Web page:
Abstract

The upper reservoir zone of the Lower Cretaceous Kharaib Formation (46–54 m thick in the studied wells) is regarded as the upper portion of a third-order depositional sequence comprising higher-order cycles. Whereas the third-order sequence interpretation is clearly supported by the upward-shoaling trend of the reservoir zone, relationships defining the component cycles have not previously been documented and are the focus of the present study. Core descriptions from four wells in a single oilfield reveal little evidence of facies changes or trends of facies patterns indicative of high-frequency depositional cycles. Cycle boundaries could possibly be represented by the repetitive pattern of coarse beds (rudstone and floatstone) 0.1–2 m thick, commonly having sharp basal contacts and gradational upper contacts with enclosing packstone to wackestone. Because the coarse beds do not appear correlative between wells, however, we prefer the alternative interpretation that they reflect episodic storm events which locally redistributed detritus, sourced from a patchwork of low-relief lithosomes, across the flat surface of the epeiric Kharaib platform–lagoon. Although the existence of high-order eustatic fluctuations during upper Kharaib deposition is well established, low-amplitude variations in water depth may not have touched down on the sea floor to significantly affect sediment textures in contrast with the dominant storm signal.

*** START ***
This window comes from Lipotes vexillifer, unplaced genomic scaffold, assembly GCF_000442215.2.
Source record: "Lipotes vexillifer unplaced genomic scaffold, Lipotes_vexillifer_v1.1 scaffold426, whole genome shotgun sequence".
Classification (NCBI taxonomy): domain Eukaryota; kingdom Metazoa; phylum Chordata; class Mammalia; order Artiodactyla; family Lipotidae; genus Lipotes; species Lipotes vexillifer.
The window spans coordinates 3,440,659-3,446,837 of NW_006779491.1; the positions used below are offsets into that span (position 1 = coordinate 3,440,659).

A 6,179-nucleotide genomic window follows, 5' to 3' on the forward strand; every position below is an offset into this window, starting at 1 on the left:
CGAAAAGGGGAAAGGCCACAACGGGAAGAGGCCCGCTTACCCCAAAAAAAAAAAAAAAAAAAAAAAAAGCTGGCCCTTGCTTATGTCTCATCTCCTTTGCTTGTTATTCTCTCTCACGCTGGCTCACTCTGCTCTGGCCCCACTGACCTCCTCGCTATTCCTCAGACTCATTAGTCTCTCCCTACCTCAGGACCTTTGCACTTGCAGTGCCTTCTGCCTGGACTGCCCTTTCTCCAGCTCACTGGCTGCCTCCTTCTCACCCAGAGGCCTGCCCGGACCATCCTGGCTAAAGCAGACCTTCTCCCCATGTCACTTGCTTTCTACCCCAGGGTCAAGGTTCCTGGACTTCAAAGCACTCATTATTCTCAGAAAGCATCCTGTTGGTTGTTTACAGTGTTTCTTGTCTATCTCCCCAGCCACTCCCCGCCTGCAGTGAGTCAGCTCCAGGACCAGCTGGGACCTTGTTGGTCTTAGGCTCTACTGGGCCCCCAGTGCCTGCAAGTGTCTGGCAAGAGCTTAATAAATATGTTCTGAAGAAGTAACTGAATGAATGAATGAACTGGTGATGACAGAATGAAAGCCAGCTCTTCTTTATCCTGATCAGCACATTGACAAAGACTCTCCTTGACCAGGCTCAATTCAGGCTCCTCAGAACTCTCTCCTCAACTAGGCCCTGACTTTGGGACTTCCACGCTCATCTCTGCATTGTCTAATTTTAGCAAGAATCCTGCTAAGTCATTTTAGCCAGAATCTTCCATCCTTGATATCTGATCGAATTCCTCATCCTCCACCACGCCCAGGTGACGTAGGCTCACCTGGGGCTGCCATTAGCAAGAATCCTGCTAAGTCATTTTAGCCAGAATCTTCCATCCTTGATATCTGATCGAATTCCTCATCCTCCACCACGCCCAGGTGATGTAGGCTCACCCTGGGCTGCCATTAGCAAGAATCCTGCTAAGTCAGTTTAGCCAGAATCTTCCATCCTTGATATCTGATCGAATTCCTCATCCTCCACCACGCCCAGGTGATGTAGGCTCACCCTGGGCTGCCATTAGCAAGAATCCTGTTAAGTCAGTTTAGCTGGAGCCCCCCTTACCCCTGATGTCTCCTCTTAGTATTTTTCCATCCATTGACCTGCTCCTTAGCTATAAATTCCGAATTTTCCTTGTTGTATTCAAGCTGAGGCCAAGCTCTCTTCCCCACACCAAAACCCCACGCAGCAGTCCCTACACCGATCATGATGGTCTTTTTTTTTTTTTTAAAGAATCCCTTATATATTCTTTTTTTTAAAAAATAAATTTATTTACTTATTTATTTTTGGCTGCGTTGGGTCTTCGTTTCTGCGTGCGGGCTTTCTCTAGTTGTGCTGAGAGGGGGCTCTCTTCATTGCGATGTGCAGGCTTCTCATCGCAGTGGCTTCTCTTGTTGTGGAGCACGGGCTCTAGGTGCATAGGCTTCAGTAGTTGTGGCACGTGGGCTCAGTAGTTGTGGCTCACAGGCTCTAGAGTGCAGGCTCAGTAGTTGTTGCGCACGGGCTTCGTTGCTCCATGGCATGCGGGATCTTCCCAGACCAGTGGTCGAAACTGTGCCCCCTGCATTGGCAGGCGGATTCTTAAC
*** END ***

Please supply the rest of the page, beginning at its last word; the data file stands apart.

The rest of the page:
Reservoir sub-zones used for production operations, but previously suggested to be fourth-order parasequence sets, are defined by dips in porosity-log profiles, reflecting thin (approximately 1 m) intervals of increased stylolite frequency. These boundaries are thus diagenetic in character, but their correlation over tens to hundreds of kilometers indicates an underlying depositional control. We suggest that the link between sea level and diagenesis is depositional-clay content, which facilitates stylolitic dissolution. Profiles of bulk-rock alumina analyses in the studied cores show subtle indications of higher clay content at the sub-zone tops. Much greater clay peaks mark the third-order sequence boundaries, resulting in the “dense” (very low porosity) zones above and below the studied reservoir zone and the increased stylolite frequency in the upper and lower several meters of the zone. Possible factors promoting clay influx across a carbonate shelf during falls in sea level include increased stream gradients and more humid climate.

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